Every child approaches the idea of daycare differently. Some children run from your arms on the first day, and they can't wait to play with the new toys and make new friends. Others are very quiet and apprehensive, and they struggle to adapt to the more social atmosphere of daycare. If your child falls into the latter group, you may worry that daycare is not a good experience for them. But the truth is, it can be if you take the time to ease them into the routine of daycare rather than presenting this new change all of the sudden.
Here are three ideas for easing your quiet child into daycare.
Start a few hours at a time.
Eventually, your goal may be to leave your child at daycare for about 8 hours a day while you're at work. But it's best to start bringing them to daycare before you really have to leave them all day. The first day or two, just leave them for an hour, and then come back and pick them up. This gives them a small taste of what daycare is like without pushing them too hard. It also reassures them that when you leave them, you will be coming back. After a few 1 or 2-hour visits, you can leave your child for half days. Then, start leaving them for full days, but perhaps not several days in a row quite yet. Work your way up to leaving them for 8 hours, 5 days a week, over a period of a month or so.
Introduce them to a few friends, first.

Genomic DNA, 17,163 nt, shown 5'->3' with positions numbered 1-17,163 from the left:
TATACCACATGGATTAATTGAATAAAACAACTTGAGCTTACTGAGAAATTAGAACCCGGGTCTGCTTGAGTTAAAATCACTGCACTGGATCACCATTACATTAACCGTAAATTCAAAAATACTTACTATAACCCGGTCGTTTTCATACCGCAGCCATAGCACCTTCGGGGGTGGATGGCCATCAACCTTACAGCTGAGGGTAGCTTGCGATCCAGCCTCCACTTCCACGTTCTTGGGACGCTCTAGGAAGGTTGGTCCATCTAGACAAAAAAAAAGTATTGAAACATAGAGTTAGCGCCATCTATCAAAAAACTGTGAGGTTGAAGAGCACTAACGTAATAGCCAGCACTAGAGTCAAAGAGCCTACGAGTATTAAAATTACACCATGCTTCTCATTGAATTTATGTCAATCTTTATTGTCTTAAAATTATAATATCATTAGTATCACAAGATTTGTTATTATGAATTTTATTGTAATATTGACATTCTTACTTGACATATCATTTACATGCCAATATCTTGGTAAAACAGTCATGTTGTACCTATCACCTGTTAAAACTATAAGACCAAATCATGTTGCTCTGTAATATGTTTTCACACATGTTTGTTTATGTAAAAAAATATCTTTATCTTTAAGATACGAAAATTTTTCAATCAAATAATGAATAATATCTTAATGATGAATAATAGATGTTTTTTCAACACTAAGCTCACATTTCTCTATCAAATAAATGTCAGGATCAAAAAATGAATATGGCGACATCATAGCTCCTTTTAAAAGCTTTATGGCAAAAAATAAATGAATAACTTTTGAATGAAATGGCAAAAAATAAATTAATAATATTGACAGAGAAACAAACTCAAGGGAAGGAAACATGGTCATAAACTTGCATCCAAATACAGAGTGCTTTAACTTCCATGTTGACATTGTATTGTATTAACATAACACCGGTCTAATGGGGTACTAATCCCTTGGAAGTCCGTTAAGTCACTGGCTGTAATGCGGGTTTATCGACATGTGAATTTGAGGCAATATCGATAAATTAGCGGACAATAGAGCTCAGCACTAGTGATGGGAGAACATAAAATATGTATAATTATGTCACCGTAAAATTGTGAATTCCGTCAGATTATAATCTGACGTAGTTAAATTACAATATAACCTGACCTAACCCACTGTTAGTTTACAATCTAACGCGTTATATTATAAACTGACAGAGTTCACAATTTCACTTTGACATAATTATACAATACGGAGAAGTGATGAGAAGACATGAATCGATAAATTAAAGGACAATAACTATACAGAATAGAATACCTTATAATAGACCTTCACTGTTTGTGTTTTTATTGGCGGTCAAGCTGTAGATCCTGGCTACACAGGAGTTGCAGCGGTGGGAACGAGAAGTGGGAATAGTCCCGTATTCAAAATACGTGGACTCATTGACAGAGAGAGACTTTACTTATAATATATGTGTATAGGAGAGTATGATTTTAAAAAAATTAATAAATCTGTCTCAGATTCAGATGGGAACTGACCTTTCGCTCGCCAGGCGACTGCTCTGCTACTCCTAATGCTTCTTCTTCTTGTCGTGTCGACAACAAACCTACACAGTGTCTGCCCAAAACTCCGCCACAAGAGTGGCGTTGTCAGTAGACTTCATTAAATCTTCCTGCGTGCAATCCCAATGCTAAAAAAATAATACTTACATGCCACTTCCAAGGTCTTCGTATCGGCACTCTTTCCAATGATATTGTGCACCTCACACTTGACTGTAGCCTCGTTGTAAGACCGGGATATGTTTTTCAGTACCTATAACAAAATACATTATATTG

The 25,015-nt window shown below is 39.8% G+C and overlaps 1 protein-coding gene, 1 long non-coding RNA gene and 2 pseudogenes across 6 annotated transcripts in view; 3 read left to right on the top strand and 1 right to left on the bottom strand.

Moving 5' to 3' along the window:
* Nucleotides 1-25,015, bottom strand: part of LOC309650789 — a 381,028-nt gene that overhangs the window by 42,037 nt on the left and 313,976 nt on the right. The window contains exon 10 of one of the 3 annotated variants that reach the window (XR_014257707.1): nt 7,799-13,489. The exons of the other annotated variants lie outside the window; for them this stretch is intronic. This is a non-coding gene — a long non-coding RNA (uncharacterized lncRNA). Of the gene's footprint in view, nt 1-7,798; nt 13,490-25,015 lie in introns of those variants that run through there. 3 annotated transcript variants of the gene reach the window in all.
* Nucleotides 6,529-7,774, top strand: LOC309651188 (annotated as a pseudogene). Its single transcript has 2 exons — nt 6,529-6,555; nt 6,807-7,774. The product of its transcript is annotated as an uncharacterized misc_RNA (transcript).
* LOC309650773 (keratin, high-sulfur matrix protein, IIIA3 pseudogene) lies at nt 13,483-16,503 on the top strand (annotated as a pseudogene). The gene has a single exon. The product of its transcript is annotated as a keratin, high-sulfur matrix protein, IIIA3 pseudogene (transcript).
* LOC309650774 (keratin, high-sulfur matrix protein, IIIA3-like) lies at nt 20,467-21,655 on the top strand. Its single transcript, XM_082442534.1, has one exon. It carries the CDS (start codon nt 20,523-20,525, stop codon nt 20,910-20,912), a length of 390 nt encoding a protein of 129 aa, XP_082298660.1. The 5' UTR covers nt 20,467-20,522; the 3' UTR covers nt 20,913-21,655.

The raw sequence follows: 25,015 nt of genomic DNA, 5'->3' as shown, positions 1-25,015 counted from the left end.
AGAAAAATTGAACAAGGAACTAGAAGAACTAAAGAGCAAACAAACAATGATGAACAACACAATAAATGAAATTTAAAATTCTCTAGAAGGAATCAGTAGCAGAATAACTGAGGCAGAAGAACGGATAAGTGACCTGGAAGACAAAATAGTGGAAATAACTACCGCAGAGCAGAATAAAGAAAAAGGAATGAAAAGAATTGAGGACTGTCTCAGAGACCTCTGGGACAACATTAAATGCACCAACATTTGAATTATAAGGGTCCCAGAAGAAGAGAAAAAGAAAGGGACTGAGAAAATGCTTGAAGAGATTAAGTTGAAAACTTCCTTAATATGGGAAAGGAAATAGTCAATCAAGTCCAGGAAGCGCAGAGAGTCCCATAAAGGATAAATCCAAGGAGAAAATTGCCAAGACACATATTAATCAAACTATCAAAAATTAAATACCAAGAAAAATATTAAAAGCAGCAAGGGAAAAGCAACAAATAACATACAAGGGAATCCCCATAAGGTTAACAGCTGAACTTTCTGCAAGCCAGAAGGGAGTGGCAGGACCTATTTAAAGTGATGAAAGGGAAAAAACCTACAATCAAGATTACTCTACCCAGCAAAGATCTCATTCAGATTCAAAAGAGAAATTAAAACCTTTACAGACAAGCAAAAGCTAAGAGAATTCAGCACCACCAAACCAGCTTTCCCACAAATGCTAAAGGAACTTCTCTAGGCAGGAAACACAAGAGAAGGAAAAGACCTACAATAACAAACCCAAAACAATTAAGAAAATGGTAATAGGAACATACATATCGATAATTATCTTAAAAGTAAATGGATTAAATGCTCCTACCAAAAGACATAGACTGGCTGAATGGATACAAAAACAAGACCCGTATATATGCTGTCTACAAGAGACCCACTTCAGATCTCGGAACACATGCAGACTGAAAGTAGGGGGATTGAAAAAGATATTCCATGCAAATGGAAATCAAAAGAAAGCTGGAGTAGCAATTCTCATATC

Being submerged into a room of children and caretakers in which they know absolutely nobody will be overwhelming. If your child knows at least one or two of the other kids, it will be easier for them to adapt. So, attend a child care center open house or similar activity and meet some of the parents before you enroll your child. Set up a few play dates with some of the children whose parents are willing. When your child then goes to daycare, they will at least be familiar with some of the children.
Watch books and movies about daycare.
Start getting your child used to the idea of daycare before you drop him or her off. Watch movies and videos about daycare and read some books about the experience together. This will help your child know what to expect and will also help them realize that many children go to daycare -- this is not something you are doing to scare or hurt them.